West of Black Rock Forest in the northern Hudson Highlands, a land formation rises that has several unique and striking features. Usually pronounced skun-uh-munk, the name means excellent fireplace in the Algonquin tongue. Schunemunk Mountain features a number of unusual geologic features. Soaring well above the surrounding region, its summit reaches an elevation of nearly 1,700 feet above sea level. A striking feature of the mountain is its double crest. For nearly three miles, there are two ridges running parallel to each other, separated by the valley of Baby Brook. Each ridge consists of layers of the same conglomerate sloping inward towards each other, thus forming a geologic downfold or syncline. The caprock of the ridges is a reddish-purple matrix, studded with pebbles of white quartz and pink sandstone, some of which reach diameters of eight inches.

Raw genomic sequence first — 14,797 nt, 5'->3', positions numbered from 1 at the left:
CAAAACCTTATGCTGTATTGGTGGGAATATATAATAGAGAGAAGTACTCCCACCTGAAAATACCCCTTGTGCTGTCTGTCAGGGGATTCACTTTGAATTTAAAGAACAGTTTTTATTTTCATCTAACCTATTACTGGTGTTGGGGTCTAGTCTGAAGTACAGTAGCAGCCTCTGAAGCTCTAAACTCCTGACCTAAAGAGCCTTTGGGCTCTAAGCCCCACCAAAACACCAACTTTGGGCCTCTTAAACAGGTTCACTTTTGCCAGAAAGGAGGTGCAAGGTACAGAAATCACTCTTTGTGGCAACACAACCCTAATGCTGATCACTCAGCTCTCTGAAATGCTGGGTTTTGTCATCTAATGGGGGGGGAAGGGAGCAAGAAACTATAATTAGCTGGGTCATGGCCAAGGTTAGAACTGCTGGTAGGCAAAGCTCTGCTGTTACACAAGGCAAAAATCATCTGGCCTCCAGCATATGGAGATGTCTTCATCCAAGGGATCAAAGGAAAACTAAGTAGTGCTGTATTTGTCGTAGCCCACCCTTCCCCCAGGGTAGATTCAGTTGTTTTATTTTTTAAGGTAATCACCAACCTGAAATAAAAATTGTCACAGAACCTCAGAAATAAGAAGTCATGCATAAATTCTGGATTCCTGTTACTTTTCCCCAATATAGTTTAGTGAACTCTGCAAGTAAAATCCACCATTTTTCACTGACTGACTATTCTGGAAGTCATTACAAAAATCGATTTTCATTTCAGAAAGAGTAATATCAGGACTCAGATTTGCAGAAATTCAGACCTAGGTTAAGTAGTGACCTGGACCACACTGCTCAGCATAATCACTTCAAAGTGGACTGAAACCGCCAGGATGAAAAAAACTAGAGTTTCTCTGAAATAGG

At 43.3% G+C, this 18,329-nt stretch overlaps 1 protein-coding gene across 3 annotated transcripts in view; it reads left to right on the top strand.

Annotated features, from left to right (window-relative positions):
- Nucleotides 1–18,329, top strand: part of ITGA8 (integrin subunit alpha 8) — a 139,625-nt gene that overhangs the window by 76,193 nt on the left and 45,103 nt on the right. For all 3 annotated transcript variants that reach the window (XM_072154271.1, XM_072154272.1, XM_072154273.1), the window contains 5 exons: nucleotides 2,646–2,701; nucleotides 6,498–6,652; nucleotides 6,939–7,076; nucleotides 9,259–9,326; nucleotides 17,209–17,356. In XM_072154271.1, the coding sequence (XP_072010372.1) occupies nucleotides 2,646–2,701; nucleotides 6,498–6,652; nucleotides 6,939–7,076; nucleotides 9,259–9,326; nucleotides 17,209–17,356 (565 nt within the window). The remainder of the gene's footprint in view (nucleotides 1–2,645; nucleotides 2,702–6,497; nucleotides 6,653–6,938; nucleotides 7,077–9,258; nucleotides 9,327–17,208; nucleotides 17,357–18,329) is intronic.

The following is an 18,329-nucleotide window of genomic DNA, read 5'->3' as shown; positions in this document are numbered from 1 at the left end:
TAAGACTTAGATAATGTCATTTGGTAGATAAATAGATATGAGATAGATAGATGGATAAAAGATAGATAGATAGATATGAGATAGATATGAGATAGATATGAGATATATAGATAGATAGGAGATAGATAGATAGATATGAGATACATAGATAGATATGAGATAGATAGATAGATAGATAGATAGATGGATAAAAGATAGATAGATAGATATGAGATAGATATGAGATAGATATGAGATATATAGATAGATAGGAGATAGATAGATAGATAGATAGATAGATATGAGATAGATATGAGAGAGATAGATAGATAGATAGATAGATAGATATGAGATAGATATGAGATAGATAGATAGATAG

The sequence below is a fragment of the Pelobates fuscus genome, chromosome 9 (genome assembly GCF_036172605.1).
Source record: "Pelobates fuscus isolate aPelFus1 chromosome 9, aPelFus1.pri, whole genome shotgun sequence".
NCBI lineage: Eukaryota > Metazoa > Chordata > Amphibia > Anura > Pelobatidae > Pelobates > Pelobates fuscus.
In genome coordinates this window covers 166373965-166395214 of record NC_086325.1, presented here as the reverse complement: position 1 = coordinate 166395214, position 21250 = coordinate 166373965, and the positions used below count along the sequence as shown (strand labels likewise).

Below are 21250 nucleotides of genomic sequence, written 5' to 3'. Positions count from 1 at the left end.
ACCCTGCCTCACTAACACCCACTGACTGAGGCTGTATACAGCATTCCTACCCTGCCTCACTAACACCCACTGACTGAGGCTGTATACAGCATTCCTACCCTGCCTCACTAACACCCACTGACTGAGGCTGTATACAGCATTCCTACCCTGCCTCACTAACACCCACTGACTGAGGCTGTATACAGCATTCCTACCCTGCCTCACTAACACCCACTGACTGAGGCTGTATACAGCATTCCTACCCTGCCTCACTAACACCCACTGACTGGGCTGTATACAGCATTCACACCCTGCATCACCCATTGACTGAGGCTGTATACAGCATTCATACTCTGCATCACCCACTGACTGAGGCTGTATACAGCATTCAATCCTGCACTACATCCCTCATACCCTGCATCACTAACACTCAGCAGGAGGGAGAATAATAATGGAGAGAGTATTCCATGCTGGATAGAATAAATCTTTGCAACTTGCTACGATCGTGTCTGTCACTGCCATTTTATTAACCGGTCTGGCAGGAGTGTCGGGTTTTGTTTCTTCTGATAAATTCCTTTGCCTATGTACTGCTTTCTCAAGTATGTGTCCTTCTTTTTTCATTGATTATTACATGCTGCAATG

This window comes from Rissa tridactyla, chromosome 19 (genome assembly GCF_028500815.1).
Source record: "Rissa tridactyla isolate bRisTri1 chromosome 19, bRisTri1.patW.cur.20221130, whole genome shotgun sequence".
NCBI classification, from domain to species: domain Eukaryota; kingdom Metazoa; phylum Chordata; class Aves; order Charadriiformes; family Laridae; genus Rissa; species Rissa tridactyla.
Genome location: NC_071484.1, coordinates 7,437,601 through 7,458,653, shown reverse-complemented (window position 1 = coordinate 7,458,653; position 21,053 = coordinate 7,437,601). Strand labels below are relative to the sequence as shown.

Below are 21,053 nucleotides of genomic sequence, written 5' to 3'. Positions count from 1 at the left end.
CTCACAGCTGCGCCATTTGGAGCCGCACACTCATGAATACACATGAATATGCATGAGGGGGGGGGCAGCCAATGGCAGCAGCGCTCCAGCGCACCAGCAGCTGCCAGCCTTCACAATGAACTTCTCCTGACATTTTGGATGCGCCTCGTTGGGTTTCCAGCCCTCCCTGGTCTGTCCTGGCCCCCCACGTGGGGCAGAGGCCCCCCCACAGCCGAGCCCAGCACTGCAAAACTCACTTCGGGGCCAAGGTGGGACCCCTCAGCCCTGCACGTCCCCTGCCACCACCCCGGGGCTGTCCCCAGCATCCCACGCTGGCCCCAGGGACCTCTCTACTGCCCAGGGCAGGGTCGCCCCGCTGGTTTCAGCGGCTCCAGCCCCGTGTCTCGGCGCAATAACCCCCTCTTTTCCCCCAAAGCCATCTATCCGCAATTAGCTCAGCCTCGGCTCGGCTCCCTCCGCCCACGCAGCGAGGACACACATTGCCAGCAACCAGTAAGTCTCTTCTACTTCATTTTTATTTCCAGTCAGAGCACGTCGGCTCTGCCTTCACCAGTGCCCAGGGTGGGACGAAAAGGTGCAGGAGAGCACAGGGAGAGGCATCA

With over 25 miles of trails, Schunemunk Mountain offers hikers opportunities to walk along ridges, view cascading streams, and investigate megaliths. The hiker should be alert to different ways of trail blazing- painted blazes on trees and rocks, cairns [rock piles], and plastic rectangles nailed to the twisted trunks of the pines and to sudden changes in the trail's direction, especially as there are so many distracting views along the ridge.
AARP will host a weekly live Coronavirus Information Tele-Town Hall on Thursday at 1 pm (ET). Please join us each week for the latest information on the Coronavirus.Read More »
JOIN FOR JUST $16 A YEAR